Tagged with Howard Spring

The Autobiography of Howard Spring (1972)

Review by George Simmers (see his Great War Fiction blog here). Be warned:  this book’s title doesn’t describe its contents. This is nothing like a full autobiography, but is a collection of Spring’s three volumes of pleasant discursive memoirs, which ramble from topic to topic, without overmuch regard for chronological order or completeness. Interesting subjects … Continue reading

A Sunset Touch by Howard Spring (1953)

Review by Mary P: Roger Menheniot, a bank clerk of modest means, lives in a boarding house in London, living in a fantasy world. He believes himself to be the last of the Menheniots and dreams of living in Rosemullion, the family seat in Cornwall. He shuns the world of 1944 London, his fellow workers and … Continue reading

The Houses in Between by Howard Spring (1951)

This is a first-person narrative giving the life story of the fictitious Sarah Undridge, born in 1848. Her first memory is of the Crystal Palace, which then becomes a symbol and recurring image in her long life. It was called the Palace of Peace; all nations were to meet there in understanding. At the time … Continue reading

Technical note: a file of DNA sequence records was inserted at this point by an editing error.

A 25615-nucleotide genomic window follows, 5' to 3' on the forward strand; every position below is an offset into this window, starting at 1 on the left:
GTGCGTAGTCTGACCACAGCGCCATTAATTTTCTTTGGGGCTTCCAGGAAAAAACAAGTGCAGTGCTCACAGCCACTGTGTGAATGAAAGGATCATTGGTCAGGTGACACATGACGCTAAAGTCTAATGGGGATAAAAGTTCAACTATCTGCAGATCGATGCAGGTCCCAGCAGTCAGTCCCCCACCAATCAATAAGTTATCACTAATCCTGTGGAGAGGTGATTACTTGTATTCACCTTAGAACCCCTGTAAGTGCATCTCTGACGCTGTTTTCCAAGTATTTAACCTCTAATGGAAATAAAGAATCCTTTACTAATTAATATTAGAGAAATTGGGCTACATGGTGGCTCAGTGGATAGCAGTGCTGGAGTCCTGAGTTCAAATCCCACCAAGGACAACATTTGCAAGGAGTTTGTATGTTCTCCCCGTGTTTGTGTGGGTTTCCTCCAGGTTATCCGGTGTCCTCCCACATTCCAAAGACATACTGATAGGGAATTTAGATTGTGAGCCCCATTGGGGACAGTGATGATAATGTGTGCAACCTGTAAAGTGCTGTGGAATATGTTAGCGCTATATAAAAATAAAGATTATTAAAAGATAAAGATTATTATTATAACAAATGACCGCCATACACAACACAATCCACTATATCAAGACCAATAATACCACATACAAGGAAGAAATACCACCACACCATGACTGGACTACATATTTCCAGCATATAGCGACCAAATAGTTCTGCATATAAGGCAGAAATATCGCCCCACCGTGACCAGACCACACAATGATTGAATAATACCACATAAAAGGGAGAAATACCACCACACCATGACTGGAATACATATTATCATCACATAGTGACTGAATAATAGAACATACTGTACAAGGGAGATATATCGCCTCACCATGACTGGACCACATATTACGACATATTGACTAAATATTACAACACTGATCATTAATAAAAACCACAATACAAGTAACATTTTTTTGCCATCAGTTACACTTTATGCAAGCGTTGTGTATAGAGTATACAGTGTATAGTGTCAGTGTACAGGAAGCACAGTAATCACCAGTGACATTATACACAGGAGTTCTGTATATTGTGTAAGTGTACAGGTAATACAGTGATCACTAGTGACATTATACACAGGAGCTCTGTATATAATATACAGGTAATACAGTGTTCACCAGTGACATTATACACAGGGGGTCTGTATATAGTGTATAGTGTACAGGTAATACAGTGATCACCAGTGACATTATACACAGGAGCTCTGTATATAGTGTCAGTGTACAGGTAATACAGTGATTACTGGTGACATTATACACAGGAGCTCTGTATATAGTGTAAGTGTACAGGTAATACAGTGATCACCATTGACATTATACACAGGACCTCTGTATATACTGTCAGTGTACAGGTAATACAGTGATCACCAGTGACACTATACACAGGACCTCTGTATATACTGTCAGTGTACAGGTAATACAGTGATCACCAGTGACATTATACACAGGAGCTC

Fame is the Spur by Howard Spring (1940)

Review by George Simmers. See his Great War Fiction blog (with other posts on Howard Spring) here. This is a very readable, extremely absorbing, epic of the career of a Labour politician, tracing his life from childhood poverty to the House of Lords. It can be taken as strong’s version of the idealistic rise, and … Continue reading

Dunkerley’s by Howard Spring (1946)

Review by Sylvia D: I remember Howard Spring being a very popular writer when I was in my teens but as I was going through my “highbrow” period at the time, I chose not to read him!  When I started reading Dunkerley’s I thought at first I was going to be surprised but my initial … Continue reading

Howard Spring (1889-1965)

Last night at the reading group we discussed the novels of Howard Spring. Older members of the group remembered him from their youth; he published many popular novels from the 1930s until the 1960s, his best-known being My Son, My Son! (1938 originally titled O Absolom!). The Times Literary Supplement praised this best-seller as ‘a … Continue reading